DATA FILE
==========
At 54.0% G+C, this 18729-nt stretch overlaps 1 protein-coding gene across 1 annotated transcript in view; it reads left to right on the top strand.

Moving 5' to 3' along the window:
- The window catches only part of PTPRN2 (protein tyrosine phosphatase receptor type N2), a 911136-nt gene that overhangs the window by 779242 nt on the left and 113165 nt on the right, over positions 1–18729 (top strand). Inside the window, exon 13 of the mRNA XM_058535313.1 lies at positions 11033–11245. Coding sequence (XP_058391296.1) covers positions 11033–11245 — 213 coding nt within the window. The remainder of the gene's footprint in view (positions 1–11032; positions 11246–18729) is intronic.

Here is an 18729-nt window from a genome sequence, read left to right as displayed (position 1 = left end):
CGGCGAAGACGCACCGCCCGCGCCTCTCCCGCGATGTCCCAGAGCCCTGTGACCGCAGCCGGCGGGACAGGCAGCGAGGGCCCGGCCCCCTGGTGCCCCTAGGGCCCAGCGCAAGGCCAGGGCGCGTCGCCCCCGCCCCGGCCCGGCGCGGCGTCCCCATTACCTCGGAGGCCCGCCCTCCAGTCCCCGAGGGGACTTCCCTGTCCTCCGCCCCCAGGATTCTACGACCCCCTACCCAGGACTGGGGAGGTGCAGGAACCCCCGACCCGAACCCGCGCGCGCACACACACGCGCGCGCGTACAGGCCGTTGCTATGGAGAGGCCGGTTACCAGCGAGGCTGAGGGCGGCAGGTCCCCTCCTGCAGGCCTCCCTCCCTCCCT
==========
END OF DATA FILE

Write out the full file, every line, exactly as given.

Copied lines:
At 54.0% G+C, this 18729-nt stretch overlaps 1 protein-coding gene across 1 annotated transcript in view; it reads left to right on the top strand.

Moving 5' to 3' along the window:
- The window catches only part of PTPRN2 (protein tyrosine phosphatase receptor type N2), a 911136-nt gene that overhangs the window by 779242 nt on the left and 113165 nt on the right, over positions 1–18729 (top strand). Inside the window, exon 13 of the mRNA XM_058535313.1 lies at positions 11033–11245. Coding sequence (XP_058391296.1) covers positions 11033–11245 — 213 coding nt within the window. The remainder of the gene's footprint in view (positions 1–11032; positions 11246–18729) is intronic.

Here is an 18729-nt window from a genome sequence, read left to right as displayed (position 1 = left end):
CGGCGAAGACGCACCGCCCGCGCCTCTCCCGCGATGTCCCAGAGCCCTGTGACCGCAGCCGGCGGGACAGGCAGCGAGGGCCCGGCCCCCTGGTGCCCCTAGGGCCCAGCGCAAGGCCAGGGCGCGTCGCCCCCGCCCCGGCCCGGCGCGGCGTCCCCATTACCTCGGAGGCCCGCCCTCCAGTCCCCGAGGGGACTTCCCTGTCCTCCGCCCCCAGGATTCTACGACCCCCTACCCAGGACTGGGGAGGTGCAGGAACCCCCGACCCGAACCCGCGCGCGCACACACACGCGCGCGCGTACAGGCCGTTGCTATGGAGAGGCCGGTTACCAGCGAGGCTGAGGGCGGCAGGTCCCCTCCTGCAGGCCTCCCTCCCTCCCT